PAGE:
What are questions that remain for Israel's political parties - analysis

With the primary season over, which questions remain for Israel's political parties?

 A voting box in the last Israeli election in 2015 (photo credit: REUTERS)
A voting box in the last Israeli election in 2015
(photo credit: REUTERS)

With the primary elections officially over for those parties that held them – the Likud, Labor, Meretz and the Religious Zionist Party (RZP) – what are some of the central political questions that remain ahead of the 10 p.m., September 15 deadline, when they must hand in their final lists?

The Likud

The most important question left for Israel’s largest political party is who party chairman Benjamin Netanyahu will choose to fill the spots on the list reserved for him – 14,16, 27, 37 and 43. Current polls have the Likud winning 30 to 35 seats, so only the first three reserved spots have a realistic chance of making it into the next Knesset.

Obvious candidates are the three Yamina renegade MKs, Amichai Chikli, Idit Silman and Nir Orbach. Other names such as former Israeli ambassador to the US Ron Dermer and Brig.-Gen. (res.) Gal Hirsch were also mentioned as options earlier on in the campaign.

Another possibility was that Netanyahu would agree to use one of his spots for an MK from RZP or Otzma Yehudit in order to help the two parties reach a merger agreement. This was the arrangement in the previous election, when Ofir Sofer of RZP was placed in the number 28 spot on the Likud list. On Friday, however, the sides announced that a merger agreement had been reached without the Likud having to give up one of its spots.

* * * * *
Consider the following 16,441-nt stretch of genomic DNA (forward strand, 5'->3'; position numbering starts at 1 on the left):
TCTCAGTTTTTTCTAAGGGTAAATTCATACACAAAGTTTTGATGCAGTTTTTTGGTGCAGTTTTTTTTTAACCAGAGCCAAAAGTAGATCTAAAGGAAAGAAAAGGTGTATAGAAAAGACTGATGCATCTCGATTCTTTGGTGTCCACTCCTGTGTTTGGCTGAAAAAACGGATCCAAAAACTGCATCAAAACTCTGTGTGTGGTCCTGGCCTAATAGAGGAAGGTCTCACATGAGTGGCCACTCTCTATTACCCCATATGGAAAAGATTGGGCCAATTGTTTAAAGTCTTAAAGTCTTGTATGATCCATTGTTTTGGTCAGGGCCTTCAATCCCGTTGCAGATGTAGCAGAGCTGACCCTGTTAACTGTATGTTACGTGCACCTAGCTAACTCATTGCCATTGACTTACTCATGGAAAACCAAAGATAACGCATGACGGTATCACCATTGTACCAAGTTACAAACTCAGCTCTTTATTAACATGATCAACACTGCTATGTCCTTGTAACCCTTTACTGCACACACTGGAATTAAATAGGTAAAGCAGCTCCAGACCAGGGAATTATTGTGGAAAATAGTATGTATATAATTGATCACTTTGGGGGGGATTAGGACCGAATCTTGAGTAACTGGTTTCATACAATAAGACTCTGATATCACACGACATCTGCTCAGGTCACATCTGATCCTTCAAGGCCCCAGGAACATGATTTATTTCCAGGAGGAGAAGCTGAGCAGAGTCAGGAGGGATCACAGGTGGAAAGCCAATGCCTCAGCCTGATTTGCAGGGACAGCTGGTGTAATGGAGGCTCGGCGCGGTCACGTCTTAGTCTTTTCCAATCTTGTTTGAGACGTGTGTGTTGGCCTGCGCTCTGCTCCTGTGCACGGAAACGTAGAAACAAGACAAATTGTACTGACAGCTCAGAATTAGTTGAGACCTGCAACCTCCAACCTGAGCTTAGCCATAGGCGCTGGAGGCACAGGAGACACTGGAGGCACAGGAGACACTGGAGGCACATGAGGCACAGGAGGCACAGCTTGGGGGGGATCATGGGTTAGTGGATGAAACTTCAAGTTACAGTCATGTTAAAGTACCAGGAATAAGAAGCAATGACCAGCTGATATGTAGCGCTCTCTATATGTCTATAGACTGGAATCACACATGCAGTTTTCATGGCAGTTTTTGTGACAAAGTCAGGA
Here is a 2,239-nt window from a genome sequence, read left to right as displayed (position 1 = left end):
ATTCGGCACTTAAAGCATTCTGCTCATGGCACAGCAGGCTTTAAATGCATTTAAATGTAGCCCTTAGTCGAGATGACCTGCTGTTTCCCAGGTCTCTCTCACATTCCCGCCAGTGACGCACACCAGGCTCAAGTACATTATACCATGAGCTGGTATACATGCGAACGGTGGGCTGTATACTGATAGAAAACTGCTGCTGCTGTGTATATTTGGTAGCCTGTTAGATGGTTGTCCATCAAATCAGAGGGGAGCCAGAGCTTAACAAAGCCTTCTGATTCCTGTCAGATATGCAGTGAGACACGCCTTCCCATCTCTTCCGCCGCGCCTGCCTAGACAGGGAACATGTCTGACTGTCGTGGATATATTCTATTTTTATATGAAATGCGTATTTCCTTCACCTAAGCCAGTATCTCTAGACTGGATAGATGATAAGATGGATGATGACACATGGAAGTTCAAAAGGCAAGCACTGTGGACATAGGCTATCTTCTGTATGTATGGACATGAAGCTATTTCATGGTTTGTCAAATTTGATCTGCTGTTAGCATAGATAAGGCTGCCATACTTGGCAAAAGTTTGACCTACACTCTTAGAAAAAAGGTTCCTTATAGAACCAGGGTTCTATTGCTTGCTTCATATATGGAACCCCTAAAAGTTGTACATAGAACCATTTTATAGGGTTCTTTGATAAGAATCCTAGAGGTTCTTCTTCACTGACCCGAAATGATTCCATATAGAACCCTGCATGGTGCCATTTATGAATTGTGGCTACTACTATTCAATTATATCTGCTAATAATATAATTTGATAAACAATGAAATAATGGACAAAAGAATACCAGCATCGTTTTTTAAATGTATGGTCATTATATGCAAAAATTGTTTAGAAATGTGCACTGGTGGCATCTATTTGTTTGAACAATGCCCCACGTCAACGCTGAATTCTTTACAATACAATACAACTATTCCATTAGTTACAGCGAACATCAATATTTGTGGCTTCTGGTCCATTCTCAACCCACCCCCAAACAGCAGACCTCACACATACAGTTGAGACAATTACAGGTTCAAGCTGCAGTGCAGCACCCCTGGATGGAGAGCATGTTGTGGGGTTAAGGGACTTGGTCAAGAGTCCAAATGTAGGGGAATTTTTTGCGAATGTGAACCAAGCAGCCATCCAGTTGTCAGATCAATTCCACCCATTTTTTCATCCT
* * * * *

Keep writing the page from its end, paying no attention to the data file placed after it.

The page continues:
Former prime minister Benjamin Netanyahu casts his vote at the Likud primaries, August 10, 2022 (credit: MARC ISRAEL SELLEM/THE JERUSALEM POST) Former prime minister Benjamin Netanyahu casts his vote at the Likud primaries, August 10, 2022 (credit: MARC ISRAEL SELLEM/THE JERUSALEM POST)

Another factor succeeded in complicating Netanyahu’s choice: Only six women were chosen in the party’s top 35 spots. This has led to internal pressure on the Likud’s leader to choose women for his reserved spots.

Meanwhile, a fight broke out between MKs May Golan, Eti Atiah and Keti Shitrit, who currently fill spots number 32, 35 and 39, respectively. Shitrit petitioned the Likud’s election committee over what she claimed were irregularities in certain ballots, and claimed that she should have won the 35th spot despite 317 votes separating Atiah from Shitrit, while only 102 separated Atiah and Golan.

Netanyahu reportedly could solve the quarrel between the three by using up his 27th spot for Gila Gamliel, who currently occupies the 30th spot. Golan would then move up to the 30th spot, Atiah would move up to 32nd and Shitrit would move up to 35th, thus also adding a seventh woman to the mix.

National Unity

With the addition of former chief of staff Gadi Eisenkot and ex-Yamina MKs Matan Kahana and Shirley Pinto, the National Unity Party seems set to officially launch its campaign. Indeed, the party announced on Sunday that it will be holding a campaign launch event on September 6 in Tel Aviv.

 Former IDF chief of staff Gadi Eisenkot joining the State Camp party run by Defense Minister Benny Gantz and Justice Minister Gideon Sa'ar.  (credit: AVSHALOM SASSONI/MAARIV) Former IDF chief of staff Gadi Eisenkot joining the State Camp party run by Defense Minister Benny Gantz and Justice Minister Gideon Sa'ar. (credit: AVSHALOM SASSONI/MAARIV)

However, the expected jump in the party’s popularity after Eisenkot’s decision was not as substantial as the party had hoped. In a poll published by Maariv on Friday, the party received 13 seats – just one more than Blue and White and New Hope (minus Communications Minister Yoaz Hendel and MK Zvi Hauser) currently have in the Knesset.

When Eisenkot joined, other than his spot on the list (3) and Kahana’s (9), he agreed to take spots 16,18 and 21 for his three supporters, presumably with the hope that at least the first would enter the Knesset, as some polls had the party reaching as high as 17 mandates.